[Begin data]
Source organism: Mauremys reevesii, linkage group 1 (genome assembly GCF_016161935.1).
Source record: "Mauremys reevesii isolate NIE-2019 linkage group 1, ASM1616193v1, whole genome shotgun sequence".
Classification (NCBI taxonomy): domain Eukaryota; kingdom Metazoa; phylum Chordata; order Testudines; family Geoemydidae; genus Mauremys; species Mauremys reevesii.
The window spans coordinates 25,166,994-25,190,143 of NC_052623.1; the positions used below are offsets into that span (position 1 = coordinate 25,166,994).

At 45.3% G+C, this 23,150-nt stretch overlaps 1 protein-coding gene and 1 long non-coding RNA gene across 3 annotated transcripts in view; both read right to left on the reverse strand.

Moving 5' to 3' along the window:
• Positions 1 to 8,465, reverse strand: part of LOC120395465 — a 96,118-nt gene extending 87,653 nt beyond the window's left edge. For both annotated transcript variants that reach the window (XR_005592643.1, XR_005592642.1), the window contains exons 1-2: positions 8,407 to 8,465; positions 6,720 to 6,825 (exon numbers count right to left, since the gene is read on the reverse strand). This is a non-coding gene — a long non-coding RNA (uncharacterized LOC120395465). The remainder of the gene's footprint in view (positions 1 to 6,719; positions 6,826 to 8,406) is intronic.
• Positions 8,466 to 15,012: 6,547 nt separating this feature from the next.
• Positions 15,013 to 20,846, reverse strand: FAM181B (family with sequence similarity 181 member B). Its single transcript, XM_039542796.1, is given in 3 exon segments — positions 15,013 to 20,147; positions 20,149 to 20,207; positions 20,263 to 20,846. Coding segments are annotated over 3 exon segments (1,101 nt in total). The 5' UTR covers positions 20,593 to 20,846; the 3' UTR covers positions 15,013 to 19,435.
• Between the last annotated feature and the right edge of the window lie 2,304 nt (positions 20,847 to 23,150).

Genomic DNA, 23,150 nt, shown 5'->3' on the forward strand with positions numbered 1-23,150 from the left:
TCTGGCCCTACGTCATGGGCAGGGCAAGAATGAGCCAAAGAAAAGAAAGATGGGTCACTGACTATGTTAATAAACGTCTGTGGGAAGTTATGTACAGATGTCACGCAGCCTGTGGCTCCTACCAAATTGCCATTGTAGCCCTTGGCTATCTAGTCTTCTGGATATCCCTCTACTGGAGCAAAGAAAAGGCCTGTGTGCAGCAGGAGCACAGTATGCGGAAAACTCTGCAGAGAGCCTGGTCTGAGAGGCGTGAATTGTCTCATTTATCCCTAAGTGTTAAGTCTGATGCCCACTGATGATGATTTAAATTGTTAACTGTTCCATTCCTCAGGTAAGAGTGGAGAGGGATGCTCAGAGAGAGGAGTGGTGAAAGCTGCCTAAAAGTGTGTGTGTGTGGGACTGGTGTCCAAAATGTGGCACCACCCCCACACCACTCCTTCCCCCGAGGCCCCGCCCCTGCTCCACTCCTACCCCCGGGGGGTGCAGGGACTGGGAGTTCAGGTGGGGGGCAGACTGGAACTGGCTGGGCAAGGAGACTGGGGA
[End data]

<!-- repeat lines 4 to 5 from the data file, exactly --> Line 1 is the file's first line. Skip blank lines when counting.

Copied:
The window spans coordinates 25,166,994-25,190,143 of NC_052623.1; the positions used below are offsets into that span (position 1 = coordinate 25,166,994).

At 45.3% G+C, this 23,150-nt stretch overlaps 1 protein-coding gene and 1 long non-coding RNA gene across 3 annotated transcripts in view; both read right to left on the reverse strand.